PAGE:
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September 11, 1997


Love, murder, guilt, revenge


Sharat Babu and Suhasini Rathnam in Amritavarshini. Click here for bigger pic!
First up, Amruthavarshini is a love story -- a hugely successful one, what's more.

Which brings up the question -- what's new about another love story, in an industry that knows nothing else?

Well, as the posters say, it is a "different love story" -- and surprise, surprise, when you sit back in the darkened cinema hall and the story unfolds before you, you realise that it really is different.

Simply put, Amrutavarshini is the story of the love of a husband and wife -- and therein lies the difference, for if the filmy norm is for screen marriage to put the full stop to screen romance, then in this film, the love story actually kicks off after Suhasini Mani Rathnam (making a comeback after matrimony, motherhood and the odd foray as film/television director) and southside character actor Sharath Babu get married.

The film focusses on the warm moments -- told with touching tenderness -- that can exist within the cocoon of conjugal life. Until, enter the thorn, in the form of Ramesh Arvind, playing Babu's good friend. Suhasini, in all innocence, develops a warm relationship with Arvind, and along the way gets an inkling that he is rather broody in the mind. Of course, women -- the celluloid variety, at least -- being rather naive creatures, she does not suspect that Arvind, who has lost his girlfriend to death's embrace, is now holding a flaming torch for her.

Ramesh at one point decides to get out of the happy couple's life -- only for the husband and wife to invite him to share a brief holiday they are planning in the hills of Kodaikanal. Temptation finally gets the better of him, and Arvind kills Babu in what looks like an accident.

Sharat Babu, Ramesh Arvind and Suhasini Rathnam in Amritavarshini. Click here for bigger pic!
Suhasini, shattered beyond belief, clutches at Arvind for help and succour and Arvind 'nobly' agrees, helping her through the formalities surrounding sudden death, and then helping the grieving widow deal with her late husband's business interests.

It begins to look like the perfect scenario for two bereaved hearts to forget past aches and embark on a fresh bid for happiness. But murder, they say, will somehow out, and Suhasini finds a little clue that speaks volumes of Arvind's involvement in the death of her husband.

How Suhasini gets her revenge -- in a very original fashion -- forms the rest of the story.

What appears in print to be a trite, thrice-told tale reveals, on celluloid, an ability to grip, to carry the viewer along on a tide of emotions ranging from the soft through the turbulent into the increasingly darker shades. And a lot of the credit goes to the three major performers, with Suhasini showing no sign of rust from her layoff.

What is interesting is the way the film -- by no means a whodunit, because you know right at the outset that Arvind is the culprit -- keeps you nailed, your sympathies oscillating between Arvind and Suhasini till the very end.

Suhasini Rathnam in Amritavarshini. Click here for bigger pic!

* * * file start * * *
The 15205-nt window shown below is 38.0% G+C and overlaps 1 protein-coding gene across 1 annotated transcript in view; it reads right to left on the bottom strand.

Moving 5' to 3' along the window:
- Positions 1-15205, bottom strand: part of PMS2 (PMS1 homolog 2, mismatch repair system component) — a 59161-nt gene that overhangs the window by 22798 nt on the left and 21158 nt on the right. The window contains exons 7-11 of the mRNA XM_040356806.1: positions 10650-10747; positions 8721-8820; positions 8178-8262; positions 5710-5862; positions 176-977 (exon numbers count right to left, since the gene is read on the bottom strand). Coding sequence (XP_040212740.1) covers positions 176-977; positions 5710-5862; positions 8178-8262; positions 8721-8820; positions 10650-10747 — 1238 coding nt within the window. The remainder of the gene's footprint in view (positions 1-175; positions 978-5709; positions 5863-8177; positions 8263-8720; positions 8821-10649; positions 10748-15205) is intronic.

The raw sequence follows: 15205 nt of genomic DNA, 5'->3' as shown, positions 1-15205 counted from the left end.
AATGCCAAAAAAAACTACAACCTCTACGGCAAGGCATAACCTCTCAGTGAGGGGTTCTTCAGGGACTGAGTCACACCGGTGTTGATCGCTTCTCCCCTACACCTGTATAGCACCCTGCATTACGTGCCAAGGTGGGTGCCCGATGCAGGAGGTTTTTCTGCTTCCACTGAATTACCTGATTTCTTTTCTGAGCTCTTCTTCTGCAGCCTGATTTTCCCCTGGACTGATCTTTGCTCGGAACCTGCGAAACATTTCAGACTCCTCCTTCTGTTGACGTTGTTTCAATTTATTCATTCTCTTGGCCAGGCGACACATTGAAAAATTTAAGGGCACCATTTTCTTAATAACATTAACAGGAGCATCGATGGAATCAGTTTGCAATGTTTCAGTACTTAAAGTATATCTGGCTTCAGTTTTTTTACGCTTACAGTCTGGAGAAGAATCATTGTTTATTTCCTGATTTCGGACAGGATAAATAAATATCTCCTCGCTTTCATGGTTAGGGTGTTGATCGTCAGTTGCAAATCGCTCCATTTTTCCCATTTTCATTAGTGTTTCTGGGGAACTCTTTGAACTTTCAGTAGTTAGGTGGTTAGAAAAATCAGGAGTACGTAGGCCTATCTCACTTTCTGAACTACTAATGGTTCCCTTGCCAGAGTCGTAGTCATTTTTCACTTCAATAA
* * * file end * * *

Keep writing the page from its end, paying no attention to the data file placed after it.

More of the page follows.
Director Dinesh Babu, who has also handled the cinematography, says, "I've used guilt as the main emotion -- with guilt itself becoming the ultimate punishment. In fact, I suggest that the guilt one carries is perhaps worse than being discovered and punished by law.

"And throughout the film, I've used imagery from the epics. Hanuman, the ultimate symbol of devotion, from the Ramayan and Aswathama, son of Guru Dronacharya, as symbol of ultimate evil, from the Mahabharat.

For both director Babu and for upcoming star Arvind, working with Suhasini was the stuff of deja vu. Arvind played her younger brother in his debut film and Babu has directed her, a decade earlier, in the Kannada superhit Suprabatham.

Interestingly, Babu is more renowned for his cinematography -- curiously enough, not in Telegu or Kannada, but in Malayalam. His recent credits as cinematographer include hit films from Kerala like King, Commissioner and Ullaasa Poongattu.

So how did he get to not only shoot, but to direct a film in an alien language?

"Kannada is not that alien," Babu says. "Actually, I was first asked to handle the camera, then the offer to direct fell in my lap and I figured, why not?"

Sharat Babu and Suhasini Rathnam in Amritavarshini. Click here for bigger pic!
Why not indeed? Producer Jaishree Devi of Chinni Films must have laughed her way to the bank, given that Amrutavarshini ranks as perhaps the biggest hit in Kannada cinema in recent years.

"We had the story years ago, but somehow, it got made only now," Jaishree says.

Asked about the casting of Suhasini considering her long layoff, Jaishree says, "Well, the story needed a good, mature actress to play the part. Suhasini was perfect for it and when she heard the role, she signed up immediately."

The success of the film has now spawned plans of a dubbed version in Tamil -- business sense, says Jaishree, since Suhasini and Sharath Babu are household names in Tamil Nadu, and Ramesh Arvind thanks to his appearance in Tamil films like Duet is no stranger to the Madras marquee either.

Interestingly, the producer is also a full-fledged journalist with a Telugu paper, specialising in in-depth interviews with achievers in various fields. "Especially women," she grins.

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